Adopting horizontal three-axis machining may require much consideration, but Alicat Scientific can attest to almost 50% cycle time reductions with a Kiwa horizontal machine.
Switching to horizontal three-axis machining has cut Alicat Scientific’s cycle times in half and enabled lights-out machining. Photo credit: Alicat Scientific
Alicat Scientific manufactures precision mass flow instruments such as flow controllers, mass flow meters and differential pressure controllers. For much of its life, the company relied on three-axis vertical machining centers, but in July 2016, machine shop manager Greg Camron began looking at ways to increase the company’s throughput.
Multiple machine tool suppliers suggested ways he had already tried. “The only thing I knew at the time was vertical machining, so that’s what they showed me,” Camron says. “Nobody was encouraging me to try new things.”
This changed when Camron met Tony Harrod, general manager of Methods Machine Tools’ technical center in Phoenix, Arizona. “Tony talked to me about different ways to machine our product,” Camron says. “I found many different methods to do things, but only Tony showed me the benefits of horizontal machining.”
Getting Over the Roadblock
Camron wasn’t convinced overnight. Changing setup and machining processes was a daunting task, after all. “The prices and the sizes were the factors that were limiting me,” he says. Addressing concerns like this took some research.
The first step was determining if horizontal machining was the right choice for Alicat. “You have to look inward and examine what you do, how you do it that way and why,” says Bernie Otto, Methods Machine Tools’ director of technical product support. “For some shops, horizontal machining is just not the right fit.”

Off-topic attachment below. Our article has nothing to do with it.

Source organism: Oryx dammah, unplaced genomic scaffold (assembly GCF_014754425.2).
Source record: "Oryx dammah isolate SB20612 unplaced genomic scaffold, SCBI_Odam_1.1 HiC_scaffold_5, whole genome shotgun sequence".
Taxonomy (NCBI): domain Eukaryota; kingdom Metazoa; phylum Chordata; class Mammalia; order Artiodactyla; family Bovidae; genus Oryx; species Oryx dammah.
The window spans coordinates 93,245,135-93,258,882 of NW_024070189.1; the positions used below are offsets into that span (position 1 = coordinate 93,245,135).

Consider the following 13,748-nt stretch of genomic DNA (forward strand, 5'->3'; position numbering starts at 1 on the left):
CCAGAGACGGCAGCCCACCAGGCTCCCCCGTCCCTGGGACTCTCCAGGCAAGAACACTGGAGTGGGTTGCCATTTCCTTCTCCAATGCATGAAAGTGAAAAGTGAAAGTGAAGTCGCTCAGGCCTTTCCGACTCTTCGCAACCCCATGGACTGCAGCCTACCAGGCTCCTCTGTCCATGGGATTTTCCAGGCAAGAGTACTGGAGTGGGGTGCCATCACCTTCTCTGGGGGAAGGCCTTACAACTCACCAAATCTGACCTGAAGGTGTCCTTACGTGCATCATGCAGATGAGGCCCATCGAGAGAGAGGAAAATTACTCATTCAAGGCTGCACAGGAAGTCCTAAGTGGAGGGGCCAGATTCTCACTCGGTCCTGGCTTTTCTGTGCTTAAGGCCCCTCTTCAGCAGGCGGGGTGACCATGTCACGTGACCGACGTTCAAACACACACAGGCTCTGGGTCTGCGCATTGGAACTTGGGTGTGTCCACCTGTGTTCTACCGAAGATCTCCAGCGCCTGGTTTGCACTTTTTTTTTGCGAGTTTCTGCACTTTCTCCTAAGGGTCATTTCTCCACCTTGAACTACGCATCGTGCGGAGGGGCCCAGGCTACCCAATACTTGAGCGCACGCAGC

A job shop that does small runs of parts or doesn’t keep machines completely occupied may not be able to reap all the benefits that come with switching from vertical to horizontal machining. Horizontal machines might also prove unsuited to jobs requiring exceptionally tight tolerances.
“If you require more consistency during heavy cuts, a vertical machine offers more uniformity,” says Bob Meier, Methods’ technical product manager. “On a horizontal machine, the farther you move away from the B-axis center and pallet face, the more likely it is your rigid cutting conditions will weaken.”
Just because a shop’s current methods don’t suggest horizontal could be of great benefit doesn’t mean giving up, however. “Now and then, you need a fresh set of eyes,” says David Moore, an application engineer at Method. “The majority of people not engaging in horizontal machining just haven’t been introduced on how to do it yet.”
In many cases, Alicat’s being one of them, switching from vertical to horizontal had the potential to increase spindle time while reducing setup time.
Expanding Your (Tooling and Pallet) Horizons